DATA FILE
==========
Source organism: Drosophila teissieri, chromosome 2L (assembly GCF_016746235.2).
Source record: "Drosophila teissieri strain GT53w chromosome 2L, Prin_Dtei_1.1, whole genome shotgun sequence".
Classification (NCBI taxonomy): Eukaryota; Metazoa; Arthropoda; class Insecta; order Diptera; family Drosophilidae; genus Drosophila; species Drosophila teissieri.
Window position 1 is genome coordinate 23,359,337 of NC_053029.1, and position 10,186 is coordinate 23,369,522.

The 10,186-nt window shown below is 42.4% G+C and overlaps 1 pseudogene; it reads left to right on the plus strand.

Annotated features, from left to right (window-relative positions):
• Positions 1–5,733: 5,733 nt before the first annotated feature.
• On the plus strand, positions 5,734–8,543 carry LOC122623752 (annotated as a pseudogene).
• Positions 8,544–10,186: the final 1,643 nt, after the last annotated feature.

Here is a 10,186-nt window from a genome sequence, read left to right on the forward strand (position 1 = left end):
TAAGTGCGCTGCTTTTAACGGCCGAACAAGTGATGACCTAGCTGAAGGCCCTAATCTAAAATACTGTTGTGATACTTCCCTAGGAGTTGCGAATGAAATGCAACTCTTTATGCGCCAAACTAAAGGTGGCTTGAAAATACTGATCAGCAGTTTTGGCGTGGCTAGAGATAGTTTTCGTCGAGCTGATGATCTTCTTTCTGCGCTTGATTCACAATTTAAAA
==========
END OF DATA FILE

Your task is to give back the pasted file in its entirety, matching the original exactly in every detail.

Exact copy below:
Source organism: Drosophila teissieri, chromosome 2L (assembly GCF_016746235.2).
Source record: "Drosophila teissieri strain GT53w chromosome 2L, Prin_Dtei_1.1, whole genome shotgun sequence".
Classification (NCBI taxonomy): Eukaryota; Metazoa; Arthropoda; class Insecta; order Diptera; family Drosophilidae; genus Drosophila; species Drosophila teissieri.
Window position 1 is genome coordinate 23,359,337 of NC_053029.1, and position 10,186 is coordinate 23,369,522.

The 10,186-nt window shown below is 42.4% G+C and overlaps 1 pseudogene; it reads left to right on the plus strand.

Annotated features, from left to right (window-relative positions):
• Positions 1–5,733: 5,733 nt before the first annotated feature.
• On the plus strand, positions 5,734–8,543 carry LOC122623752 (annotated as a pseudogene).
• Positions 8,544–10,186: the final 1,643 nt, after the last annotated feature.

Here is a 10,186-nt window from a genome sequence, read left to right on the forward strand (position 1 = left end):
TAAGTGCGCTGCTTTTAACGGCCGAACAAGTGATGACCTAGCTGAAGGCCCTAATCTAAAATACTGTTGTGATACTTCCCTAGGAGTTGCGAATGAAATGCAACTCTTTATGCGCCAAACTAAAGGTGGCTTGAAAATACTGATCAGCAGTTTTGGCGTGGCTAGAGATAGTTTTCGTCGAGCTGATGATCTTCTTTCTGCGCTTGATTCACAATTTAAAA